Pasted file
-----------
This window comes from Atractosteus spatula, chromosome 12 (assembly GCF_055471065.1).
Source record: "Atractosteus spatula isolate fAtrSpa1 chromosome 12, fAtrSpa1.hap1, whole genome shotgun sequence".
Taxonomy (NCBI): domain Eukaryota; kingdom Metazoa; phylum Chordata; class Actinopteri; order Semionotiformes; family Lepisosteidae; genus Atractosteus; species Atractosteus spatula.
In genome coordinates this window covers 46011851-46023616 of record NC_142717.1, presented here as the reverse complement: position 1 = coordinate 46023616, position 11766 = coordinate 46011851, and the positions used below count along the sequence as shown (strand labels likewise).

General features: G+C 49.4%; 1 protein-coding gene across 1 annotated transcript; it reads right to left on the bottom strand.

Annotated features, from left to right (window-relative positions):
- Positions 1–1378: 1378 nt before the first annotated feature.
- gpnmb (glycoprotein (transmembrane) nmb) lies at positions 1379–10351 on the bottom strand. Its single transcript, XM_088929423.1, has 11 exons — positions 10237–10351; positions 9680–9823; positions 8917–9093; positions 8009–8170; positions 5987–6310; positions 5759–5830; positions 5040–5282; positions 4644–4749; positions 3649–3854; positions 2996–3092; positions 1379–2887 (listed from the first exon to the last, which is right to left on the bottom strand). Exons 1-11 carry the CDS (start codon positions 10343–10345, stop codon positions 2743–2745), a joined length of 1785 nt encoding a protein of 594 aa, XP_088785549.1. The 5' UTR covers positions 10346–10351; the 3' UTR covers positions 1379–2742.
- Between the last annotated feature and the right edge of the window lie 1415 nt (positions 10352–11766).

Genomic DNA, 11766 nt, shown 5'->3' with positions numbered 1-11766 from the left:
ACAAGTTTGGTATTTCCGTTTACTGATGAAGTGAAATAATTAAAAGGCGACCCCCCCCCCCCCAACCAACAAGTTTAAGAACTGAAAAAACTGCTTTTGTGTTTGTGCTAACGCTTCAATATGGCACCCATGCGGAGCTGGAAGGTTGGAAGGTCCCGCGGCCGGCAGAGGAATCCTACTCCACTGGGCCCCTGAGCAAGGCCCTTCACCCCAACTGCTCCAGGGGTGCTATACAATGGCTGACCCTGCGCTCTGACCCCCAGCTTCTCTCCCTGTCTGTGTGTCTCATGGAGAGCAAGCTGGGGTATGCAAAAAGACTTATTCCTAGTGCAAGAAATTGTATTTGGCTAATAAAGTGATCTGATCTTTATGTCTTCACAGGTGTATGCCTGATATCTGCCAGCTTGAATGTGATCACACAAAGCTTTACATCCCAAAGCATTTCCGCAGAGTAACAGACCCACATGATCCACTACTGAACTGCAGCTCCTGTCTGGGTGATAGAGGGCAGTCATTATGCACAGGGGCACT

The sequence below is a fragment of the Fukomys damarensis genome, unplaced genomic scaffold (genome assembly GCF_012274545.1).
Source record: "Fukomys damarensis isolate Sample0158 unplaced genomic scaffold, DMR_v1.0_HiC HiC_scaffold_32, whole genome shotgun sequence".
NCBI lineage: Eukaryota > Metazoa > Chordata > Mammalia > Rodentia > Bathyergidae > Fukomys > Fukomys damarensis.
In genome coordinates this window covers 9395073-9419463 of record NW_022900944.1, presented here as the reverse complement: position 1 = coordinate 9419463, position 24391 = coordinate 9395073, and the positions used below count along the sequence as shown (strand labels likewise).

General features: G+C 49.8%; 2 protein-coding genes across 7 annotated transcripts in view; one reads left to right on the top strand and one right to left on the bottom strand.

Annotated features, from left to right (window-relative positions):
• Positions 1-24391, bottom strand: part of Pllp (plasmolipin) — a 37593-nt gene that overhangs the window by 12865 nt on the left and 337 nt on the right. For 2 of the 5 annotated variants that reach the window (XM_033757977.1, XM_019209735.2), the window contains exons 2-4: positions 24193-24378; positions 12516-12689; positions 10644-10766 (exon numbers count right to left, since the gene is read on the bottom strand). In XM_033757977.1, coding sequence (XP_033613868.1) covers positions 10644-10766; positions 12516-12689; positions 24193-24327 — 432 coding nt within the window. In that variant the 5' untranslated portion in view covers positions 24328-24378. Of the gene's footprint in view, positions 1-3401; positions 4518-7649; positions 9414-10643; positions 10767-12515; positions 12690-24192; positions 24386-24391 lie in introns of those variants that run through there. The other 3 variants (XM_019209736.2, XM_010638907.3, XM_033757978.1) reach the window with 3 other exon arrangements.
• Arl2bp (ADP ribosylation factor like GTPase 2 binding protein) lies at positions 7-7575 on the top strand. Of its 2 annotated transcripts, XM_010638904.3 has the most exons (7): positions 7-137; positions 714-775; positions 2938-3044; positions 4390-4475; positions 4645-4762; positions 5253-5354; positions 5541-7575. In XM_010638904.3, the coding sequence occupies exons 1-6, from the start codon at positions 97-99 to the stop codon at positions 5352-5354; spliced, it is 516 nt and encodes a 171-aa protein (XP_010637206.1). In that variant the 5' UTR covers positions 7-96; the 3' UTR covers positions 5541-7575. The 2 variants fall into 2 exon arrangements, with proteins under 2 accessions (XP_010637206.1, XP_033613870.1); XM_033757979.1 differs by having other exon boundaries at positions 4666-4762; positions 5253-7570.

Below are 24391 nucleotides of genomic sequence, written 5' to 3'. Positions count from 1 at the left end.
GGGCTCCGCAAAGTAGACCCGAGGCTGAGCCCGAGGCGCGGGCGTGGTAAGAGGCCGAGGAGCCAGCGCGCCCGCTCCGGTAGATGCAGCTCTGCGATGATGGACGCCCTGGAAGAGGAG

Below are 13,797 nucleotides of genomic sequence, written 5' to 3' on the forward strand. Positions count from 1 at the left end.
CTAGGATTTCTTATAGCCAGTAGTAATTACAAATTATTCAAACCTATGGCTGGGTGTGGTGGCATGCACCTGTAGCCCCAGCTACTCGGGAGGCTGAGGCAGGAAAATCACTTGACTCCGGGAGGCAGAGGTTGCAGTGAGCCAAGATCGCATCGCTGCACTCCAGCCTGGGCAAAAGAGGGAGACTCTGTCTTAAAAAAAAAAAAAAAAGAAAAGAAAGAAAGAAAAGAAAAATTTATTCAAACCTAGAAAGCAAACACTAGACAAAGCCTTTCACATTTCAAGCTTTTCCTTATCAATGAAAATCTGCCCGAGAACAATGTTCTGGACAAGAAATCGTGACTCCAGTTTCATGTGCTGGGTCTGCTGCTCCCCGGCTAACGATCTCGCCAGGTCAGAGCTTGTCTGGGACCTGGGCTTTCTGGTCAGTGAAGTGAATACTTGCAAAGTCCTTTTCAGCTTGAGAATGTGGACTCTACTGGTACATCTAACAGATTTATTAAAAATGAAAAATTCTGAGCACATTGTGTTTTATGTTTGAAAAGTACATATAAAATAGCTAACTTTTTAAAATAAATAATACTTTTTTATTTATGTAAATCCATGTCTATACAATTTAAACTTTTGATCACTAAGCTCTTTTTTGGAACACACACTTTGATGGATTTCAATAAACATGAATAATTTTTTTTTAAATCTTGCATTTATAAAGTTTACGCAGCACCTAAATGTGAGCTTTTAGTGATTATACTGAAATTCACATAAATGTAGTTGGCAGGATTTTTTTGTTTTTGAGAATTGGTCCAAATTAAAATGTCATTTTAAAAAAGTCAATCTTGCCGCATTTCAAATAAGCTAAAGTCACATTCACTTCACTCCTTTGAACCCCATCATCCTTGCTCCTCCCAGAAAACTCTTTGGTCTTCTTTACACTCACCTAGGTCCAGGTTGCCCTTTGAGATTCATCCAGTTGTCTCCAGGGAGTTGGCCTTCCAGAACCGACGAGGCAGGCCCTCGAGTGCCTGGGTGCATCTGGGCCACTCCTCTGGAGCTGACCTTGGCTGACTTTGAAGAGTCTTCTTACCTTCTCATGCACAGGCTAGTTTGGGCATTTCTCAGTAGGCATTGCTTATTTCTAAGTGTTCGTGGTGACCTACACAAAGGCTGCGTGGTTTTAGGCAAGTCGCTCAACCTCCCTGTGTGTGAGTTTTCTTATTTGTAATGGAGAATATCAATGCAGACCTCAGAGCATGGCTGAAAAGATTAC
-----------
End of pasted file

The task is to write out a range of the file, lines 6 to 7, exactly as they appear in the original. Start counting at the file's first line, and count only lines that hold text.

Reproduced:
Annotated features, from left to right (window-relative positions):
- Positions 1–1378: 1378 nt before the first annotated feature.